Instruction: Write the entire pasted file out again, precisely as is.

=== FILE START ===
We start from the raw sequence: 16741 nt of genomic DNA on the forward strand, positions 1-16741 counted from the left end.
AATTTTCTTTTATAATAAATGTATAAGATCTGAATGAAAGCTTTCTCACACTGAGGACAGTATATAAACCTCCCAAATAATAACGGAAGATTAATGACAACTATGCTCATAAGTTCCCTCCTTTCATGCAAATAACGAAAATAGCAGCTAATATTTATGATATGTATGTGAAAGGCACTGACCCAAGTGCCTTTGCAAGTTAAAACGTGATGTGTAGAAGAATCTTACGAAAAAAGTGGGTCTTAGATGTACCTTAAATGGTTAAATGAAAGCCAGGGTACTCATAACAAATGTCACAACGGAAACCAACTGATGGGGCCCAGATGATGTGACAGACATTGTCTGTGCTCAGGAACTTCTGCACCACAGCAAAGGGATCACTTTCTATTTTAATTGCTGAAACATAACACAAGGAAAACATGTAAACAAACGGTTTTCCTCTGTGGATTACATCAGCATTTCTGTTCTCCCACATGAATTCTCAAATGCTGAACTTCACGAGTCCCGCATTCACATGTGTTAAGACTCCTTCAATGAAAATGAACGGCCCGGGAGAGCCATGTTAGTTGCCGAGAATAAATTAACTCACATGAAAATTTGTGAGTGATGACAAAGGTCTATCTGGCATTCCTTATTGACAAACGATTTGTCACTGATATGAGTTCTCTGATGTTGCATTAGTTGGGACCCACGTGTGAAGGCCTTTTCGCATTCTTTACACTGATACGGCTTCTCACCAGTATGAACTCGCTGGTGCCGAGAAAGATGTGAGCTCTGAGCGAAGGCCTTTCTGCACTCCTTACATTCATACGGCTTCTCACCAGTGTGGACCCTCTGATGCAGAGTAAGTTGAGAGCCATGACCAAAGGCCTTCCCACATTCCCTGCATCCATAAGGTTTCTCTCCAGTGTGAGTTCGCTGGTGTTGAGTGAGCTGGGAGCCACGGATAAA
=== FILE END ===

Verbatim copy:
We start from the raw sequence: 16741 nt of genomic DNA on the forward strand, positions 1-16741 counted from the left end.
AATTTTCTTTTATAATAAATGTATAAGATCTGAATGAAAGCTTTCTCACACTGAGGACAGTATATAAACCTCCCAAATAATAACGGAAGATTAATGACAACTATGCTCATAAGTTCCCTCCTTTCATGCAAATAACGAAAATAGCAGCTAATATTTATGATATGTATGTGAAAGGCACTGACCCAAGTGCCTTTGCAAGTTAAAACGTGATGTGTAGAAGAATCTTACGAAAAAAGTGGGTCTTAGATGTACCTTAAATGGTTAAATGAAAGCCAGGGTACTCATAACAAATGTCACAACGGAAACCAACTGATGGGGCCCAGATGATGTGACAGACATTGTCTGTGCTCAGGAACTTCTGCACCACAGCAAAGGGATCACTTTCTATTTTAATTGCTGAAACATAACACAAGGAAAACATGTAAACAAACGGTTTTCCTCTGTGGATTACATCAGCATTTCTGTTCTCCCACATGAATTCTCAAATGCTGAACTTCACGAGTCCCGCATTCACATGTGTTAAGACTCCTTCAATGAAAATGAACGGCCCGGGAGAGCCATGTTAGTTGCCGAGAATAAATTAACTCACATGAAAATTTGTGAGTGATGACAAAGGTCTATCTGGCATTCCTTATTGACAAACGATTTGTCACTGATATGAGTTCTCTGATGTTGCATTAGTTGGGACCCACGTGTGAAGGCCTTTTCGCATTCTTTACACTGATACGGCTTCTCACCAGTATGAACTCGCTGGTGCCGAGAAAGATGTGAGCTCTGAGCGAAGGCCTTTCTGCACTCCTTACATTCATACGGCTTCTCACCAGTGTGGACCCTCTGATGCAGAGTAAGTTGAGAGCCATGACCAAAGGCCTTCCCACATTCCCTGCATCCATAAGGTTTCTCTCCAGTGTGAGTTCGCTGGTGTTGAGTGAGCTGGGAGCCACGGATAAA